Since the information is being provided in a format which is been structured by the doctor, he is also comfortable that he has not overlooked any important medical information.
Since the doctor is writing down his advice, this is likely to be much more careful , comprehensive and complete . Since a lot of the patient's questions are going to be questions which an expert doctor has encountered before , it's often possible for him to provide links to reliable online sites which have a lot of details, as a result of which the patient can absorb the information at his own pace.
Is there is a risk the doctor may come to the wrong diagnosis ? Yes, this is possible, but the chances are low, because an expert doctor can tell the patient when email is not the right format – and when he needs to go to the ER or his family physician for further attention. Expert doctors in leading hospitals have always provided second opinions by reviewing a patient’s medical records – the use of email now makes it possible for many more doctor to provide a similar service to their patients !
The risk of mis-diagnosis has become less today, because so much of the diagnosis in medicine is based on lab reports, scans and investigations. Since the patient can email these to the doctor, the doctor has a chance to review these and provide a careful and thoughtful opinion.
Finally , because the information is in writing, it can be reviewed later on , and in case there is something which the patient has not understood , he can ask additional questions for clarification. Even more importantly , this information can be shared with other family members , caregivers and doctors , so it's possible to make sure that the information can be put to good use by the patient.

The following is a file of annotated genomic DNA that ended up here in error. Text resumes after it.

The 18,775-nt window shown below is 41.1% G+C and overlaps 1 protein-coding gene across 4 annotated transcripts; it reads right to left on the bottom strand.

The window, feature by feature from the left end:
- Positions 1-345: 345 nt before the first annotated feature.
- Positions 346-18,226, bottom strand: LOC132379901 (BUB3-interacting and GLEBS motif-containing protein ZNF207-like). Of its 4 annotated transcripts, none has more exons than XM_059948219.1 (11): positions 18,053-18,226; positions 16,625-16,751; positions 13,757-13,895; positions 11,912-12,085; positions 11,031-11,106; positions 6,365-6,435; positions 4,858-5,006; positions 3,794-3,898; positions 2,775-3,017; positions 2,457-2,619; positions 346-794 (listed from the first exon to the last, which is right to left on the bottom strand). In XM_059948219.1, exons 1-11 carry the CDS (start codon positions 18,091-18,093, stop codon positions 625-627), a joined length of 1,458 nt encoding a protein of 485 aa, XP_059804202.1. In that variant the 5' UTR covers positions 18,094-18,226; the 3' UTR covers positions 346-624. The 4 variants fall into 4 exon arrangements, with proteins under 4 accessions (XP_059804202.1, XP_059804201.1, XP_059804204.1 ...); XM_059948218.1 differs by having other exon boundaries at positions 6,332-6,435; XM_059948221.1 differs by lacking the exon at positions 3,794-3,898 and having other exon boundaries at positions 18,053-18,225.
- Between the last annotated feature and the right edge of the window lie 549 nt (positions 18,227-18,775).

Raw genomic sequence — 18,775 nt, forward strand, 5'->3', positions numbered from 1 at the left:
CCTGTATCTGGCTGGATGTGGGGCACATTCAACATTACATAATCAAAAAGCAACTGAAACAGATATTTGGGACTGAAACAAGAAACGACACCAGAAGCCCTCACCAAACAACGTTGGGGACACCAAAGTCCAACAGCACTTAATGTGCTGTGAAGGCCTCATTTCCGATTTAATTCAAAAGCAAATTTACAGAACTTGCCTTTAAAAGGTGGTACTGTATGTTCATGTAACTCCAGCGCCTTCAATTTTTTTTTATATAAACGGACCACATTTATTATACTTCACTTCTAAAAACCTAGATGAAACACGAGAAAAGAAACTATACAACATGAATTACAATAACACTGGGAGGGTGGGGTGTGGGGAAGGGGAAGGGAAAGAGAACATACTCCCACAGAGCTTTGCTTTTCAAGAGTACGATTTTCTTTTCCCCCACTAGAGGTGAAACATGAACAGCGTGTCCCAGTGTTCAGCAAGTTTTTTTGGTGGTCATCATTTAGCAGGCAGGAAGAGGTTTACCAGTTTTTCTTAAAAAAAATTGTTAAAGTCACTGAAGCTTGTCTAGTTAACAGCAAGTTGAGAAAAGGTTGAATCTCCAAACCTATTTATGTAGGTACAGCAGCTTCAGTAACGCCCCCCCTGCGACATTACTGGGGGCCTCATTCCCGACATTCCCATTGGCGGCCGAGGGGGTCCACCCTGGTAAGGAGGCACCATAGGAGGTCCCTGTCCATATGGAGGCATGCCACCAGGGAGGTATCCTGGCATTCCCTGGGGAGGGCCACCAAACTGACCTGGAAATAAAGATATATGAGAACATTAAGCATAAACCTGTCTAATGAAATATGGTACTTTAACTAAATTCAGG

E-mail is a much more efficient way of providing information therapy to patients. However , the missing link so far has been that doctors have found it hard to charge patients for providing e-mail consultations. Once this becomes a reimbursable service , I think we'll see a lot more of these consultations, since it will allow expert doctors to reach out to many more patients !
As with every other tool , e-mail consultations have limitations as well , and it's important to be aware of these. It's obviously not very good in case the patient needs emergency care, but in most elective situations , using clever technology , the quality of care which can be provided with electronic consultations can be as good, if not better.
How important is it for the patient to see the doctor face-to-face ? This is going to vary from patient to patient. If the goal is to get high-quality information from an expert, many will be objective enough to accept the fact that it doesn't really matter whether they see the face of the person providing it . Others will still require more handholding and reassurance , and they can use additional tools such as videoconferencing to get this.
While e-mail is an efficient channel for new patients , it is even better for existing patients. Since the doctor has an established relationship , he can often provide reassurance or advise very efficiently by e-mail without having to call the patient in to the clinic. Patients appreciate this service, because it saves them time , money and energy ! Today many doctors will still call patients for a follow-up , not so much because they feel the patient needs the additional care, but simply because they can charge the patient for this visit ! I think it would be interesting to do an audit to see how many physician visits are unnecessary !
What do you think ? If your doctor were willing to provide you advise by email, would you be willing to pay for this ?